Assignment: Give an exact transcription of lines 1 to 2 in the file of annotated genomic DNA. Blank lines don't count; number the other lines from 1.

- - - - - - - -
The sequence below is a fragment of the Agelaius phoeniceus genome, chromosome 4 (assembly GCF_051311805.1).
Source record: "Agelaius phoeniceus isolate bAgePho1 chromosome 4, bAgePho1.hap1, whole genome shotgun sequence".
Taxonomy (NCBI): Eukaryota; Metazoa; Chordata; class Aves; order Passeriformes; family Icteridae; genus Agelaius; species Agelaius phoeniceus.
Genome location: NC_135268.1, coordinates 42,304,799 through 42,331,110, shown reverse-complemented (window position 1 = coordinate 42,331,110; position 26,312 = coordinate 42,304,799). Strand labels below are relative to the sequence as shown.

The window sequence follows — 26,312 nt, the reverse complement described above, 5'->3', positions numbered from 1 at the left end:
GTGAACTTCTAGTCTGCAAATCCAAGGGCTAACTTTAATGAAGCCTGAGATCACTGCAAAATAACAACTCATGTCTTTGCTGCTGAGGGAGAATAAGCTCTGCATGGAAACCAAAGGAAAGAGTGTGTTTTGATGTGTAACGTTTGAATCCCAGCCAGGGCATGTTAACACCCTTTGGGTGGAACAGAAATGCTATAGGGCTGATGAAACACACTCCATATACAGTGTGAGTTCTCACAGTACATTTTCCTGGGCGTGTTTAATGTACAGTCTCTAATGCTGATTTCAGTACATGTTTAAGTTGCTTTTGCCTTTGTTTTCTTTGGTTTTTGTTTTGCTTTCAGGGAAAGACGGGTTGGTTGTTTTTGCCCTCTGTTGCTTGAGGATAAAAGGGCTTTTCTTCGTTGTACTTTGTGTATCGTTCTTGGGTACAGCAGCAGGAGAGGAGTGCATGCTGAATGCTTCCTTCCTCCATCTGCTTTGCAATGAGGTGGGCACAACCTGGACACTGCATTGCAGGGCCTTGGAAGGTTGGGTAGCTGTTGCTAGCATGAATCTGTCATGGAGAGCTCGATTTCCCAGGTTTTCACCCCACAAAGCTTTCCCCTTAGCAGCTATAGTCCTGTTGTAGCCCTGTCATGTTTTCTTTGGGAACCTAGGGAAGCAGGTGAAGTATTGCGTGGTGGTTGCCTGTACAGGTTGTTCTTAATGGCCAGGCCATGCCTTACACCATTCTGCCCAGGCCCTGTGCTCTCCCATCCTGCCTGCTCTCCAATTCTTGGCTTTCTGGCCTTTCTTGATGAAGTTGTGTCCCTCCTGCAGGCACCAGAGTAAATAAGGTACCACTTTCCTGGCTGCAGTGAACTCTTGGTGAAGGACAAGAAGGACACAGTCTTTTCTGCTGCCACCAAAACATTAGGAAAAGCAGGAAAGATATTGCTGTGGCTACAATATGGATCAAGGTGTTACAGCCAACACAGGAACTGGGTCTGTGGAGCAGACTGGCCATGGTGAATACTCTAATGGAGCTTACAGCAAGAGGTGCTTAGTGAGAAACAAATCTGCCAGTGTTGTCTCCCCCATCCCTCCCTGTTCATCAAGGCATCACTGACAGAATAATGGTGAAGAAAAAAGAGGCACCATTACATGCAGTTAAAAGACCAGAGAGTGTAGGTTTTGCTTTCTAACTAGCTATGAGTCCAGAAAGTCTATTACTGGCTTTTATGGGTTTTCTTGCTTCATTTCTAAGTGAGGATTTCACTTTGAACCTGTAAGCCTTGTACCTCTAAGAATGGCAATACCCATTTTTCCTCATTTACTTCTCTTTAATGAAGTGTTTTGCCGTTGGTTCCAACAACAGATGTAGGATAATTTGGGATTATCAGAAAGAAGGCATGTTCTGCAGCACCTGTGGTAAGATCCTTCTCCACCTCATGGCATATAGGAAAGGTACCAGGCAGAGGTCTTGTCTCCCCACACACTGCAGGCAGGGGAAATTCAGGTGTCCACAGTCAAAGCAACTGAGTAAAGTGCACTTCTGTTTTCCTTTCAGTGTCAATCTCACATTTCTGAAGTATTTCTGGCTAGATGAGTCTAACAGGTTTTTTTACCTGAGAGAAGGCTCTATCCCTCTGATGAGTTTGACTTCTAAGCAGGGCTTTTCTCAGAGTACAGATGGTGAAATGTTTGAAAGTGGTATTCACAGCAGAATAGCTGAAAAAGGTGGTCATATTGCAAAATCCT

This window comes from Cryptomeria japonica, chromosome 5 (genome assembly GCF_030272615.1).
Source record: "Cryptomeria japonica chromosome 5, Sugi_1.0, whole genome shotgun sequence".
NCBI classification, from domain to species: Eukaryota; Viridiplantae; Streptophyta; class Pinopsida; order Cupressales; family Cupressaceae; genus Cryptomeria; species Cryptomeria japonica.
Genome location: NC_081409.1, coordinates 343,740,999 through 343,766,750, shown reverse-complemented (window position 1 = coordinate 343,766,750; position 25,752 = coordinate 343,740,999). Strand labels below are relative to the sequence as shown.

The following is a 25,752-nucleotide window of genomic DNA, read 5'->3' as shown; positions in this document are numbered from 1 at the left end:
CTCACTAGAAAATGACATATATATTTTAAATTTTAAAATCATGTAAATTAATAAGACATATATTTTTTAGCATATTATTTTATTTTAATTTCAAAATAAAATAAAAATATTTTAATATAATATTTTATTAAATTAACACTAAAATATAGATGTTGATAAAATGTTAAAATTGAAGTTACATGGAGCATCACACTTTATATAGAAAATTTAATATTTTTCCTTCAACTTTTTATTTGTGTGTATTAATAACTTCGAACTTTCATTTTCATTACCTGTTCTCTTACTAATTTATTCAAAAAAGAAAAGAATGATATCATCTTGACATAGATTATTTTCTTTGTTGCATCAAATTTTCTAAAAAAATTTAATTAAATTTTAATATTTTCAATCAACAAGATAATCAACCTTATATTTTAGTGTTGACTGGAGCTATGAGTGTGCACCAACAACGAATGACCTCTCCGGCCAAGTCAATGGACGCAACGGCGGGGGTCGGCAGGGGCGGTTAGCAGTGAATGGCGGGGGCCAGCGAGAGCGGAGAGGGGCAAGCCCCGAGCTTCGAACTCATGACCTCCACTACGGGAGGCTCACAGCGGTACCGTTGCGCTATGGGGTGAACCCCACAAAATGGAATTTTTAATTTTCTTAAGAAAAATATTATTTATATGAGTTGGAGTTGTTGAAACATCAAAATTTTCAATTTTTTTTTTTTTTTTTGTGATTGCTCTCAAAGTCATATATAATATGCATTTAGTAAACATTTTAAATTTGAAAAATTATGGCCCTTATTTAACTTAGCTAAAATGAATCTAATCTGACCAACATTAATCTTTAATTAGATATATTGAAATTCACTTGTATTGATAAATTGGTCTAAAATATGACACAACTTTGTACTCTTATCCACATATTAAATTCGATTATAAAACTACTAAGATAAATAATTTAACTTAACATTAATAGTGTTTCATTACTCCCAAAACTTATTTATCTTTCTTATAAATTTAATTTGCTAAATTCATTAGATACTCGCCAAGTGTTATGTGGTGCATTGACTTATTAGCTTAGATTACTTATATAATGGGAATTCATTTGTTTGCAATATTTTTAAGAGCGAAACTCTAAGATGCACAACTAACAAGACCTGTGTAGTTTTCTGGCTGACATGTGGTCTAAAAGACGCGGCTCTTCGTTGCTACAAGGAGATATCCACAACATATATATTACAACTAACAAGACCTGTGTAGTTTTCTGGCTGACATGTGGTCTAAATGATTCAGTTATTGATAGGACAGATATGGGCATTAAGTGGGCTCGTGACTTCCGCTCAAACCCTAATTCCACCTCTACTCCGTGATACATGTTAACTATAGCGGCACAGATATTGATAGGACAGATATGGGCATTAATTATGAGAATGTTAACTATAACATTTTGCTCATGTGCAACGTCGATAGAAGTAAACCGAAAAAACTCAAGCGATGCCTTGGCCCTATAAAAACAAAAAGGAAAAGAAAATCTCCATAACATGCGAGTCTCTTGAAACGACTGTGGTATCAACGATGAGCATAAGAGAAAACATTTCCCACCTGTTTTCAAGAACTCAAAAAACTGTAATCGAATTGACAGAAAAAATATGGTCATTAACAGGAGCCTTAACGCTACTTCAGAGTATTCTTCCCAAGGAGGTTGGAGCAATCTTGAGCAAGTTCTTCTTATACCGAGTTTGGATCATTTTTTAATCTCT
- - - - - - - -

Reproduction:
The sequence below is a fragment of the Agelaius phoeniceus genome, chromosome 4 (assembly GCF_051311805.1).
Source record: "Agelaius phoeniceus isolate bAgePho1 chromosome 4, bAgePho1.hap1, whole genome shotgun sequence".